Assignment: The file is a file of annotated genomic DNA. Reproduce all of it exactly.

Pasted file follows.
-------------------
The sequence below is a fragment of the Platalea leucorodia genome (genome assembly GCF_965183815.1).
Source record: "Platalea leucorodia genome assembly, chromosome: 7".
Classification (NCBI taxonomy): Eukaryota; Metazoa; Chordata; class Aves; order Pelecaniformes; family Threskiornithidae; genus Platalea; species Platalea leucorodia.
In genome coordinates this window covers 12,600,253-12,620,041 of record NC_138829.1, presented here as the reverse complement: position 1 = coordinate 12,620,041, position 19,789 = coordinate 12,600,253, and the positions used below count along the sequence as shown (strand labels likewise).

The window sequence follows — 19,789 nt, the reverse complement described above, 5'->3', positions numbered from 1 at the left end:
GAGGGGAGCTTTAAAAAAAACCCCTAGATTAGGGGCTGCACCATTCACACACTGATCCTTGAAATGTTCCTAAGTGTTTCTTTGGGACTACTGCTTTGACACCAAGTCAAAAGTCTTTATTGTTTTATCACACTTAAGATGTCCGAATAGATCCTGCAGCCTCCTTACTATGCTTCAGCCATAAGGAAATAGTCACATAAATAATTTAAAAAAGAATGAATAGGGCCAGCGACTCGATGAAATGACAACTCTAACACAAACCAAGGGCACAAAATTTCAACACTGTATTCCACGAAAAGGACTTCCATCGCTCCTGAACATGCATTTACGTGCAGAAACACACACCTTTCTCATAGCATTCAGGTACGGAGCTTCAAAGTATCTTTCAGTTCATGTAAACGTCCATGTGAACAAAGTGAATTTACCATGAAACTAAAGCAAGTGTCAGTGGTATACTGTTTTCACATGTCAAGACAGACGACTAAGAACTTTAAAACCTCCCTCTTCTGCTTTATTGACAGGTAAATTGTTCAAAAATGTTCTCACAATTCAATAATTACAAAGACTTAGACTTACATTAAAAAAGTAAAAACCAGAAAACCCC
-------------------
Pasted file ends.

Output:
The sequence below is a fragment of the Platalea leucorodia genome (genome assembly GCF_965183815.1).
Source record: "Platalea leucorodia genome assembly, chromosome: 7".
Classification (NCBI taxonomy): Eukaryota; Metazoa; Chordata; class Aves; order Pelecaniformes; family Threskiornithidae; genus Platalea; species Platalea leucorodia.
In genome coordinates this window covers 12,600,253-12,620,041 of record NC_138829.1, presented here as the reverse complement: position 1 = coordinate 12,620,041, position 19,789 = coordinate 12,600,253, and the positions used below count along the sequence as shown (strand labels likewise).

The window sequence follows — 19,789 nt, the reverse complement described above, 5'->3', positions numbered from 1 at the left end:
GAGGGGAGCTTTAAAAAAAACCCCTAGATTAGGGGCTGCACCATTCACACACTGATCCTTGAAATGTTCCTAAGTGTTTCTTTGGGACTACTGCTTTGACACCAAGTCAAAAGTCTTTATTGTTTTATCACACTTAAGATGTCCGAATAGATCCTGCAGCCTCCTTACTATGCTTCAGCCATAAGGAAATAGTCACATAAATAATTTAAAAAAGAATGAATAGGGCCAGCGACTCGATGAAATGACAACTCTAACACAAACCAAGGGCACAAAATTTCAACACTGTATTCCACGAAAAGGACTTCCATCGCTCCTGAACATGCATTTACGTGCAGAAACACACACCTTTCTCATAGCATTCAGGTACGGAGCTTCAAAGTATCTTTCAGTTCATGTAAACGTCCATGTGAACAAAGTGAATTTACCATGAAACTAAAGCAAGTGTCAGTGGTATACTGTTTTCACATGTCAAGACAGACGACTAAGAACTTTAAAACCTCCCTCTTCTGCTTTATTGACAGGTAAATTGTTCAAAAATGTTCTCACAATTCAATAATTACAAAGACTTAGACTTACATTAAAAAAGTAAAAACCAGAAAACCCC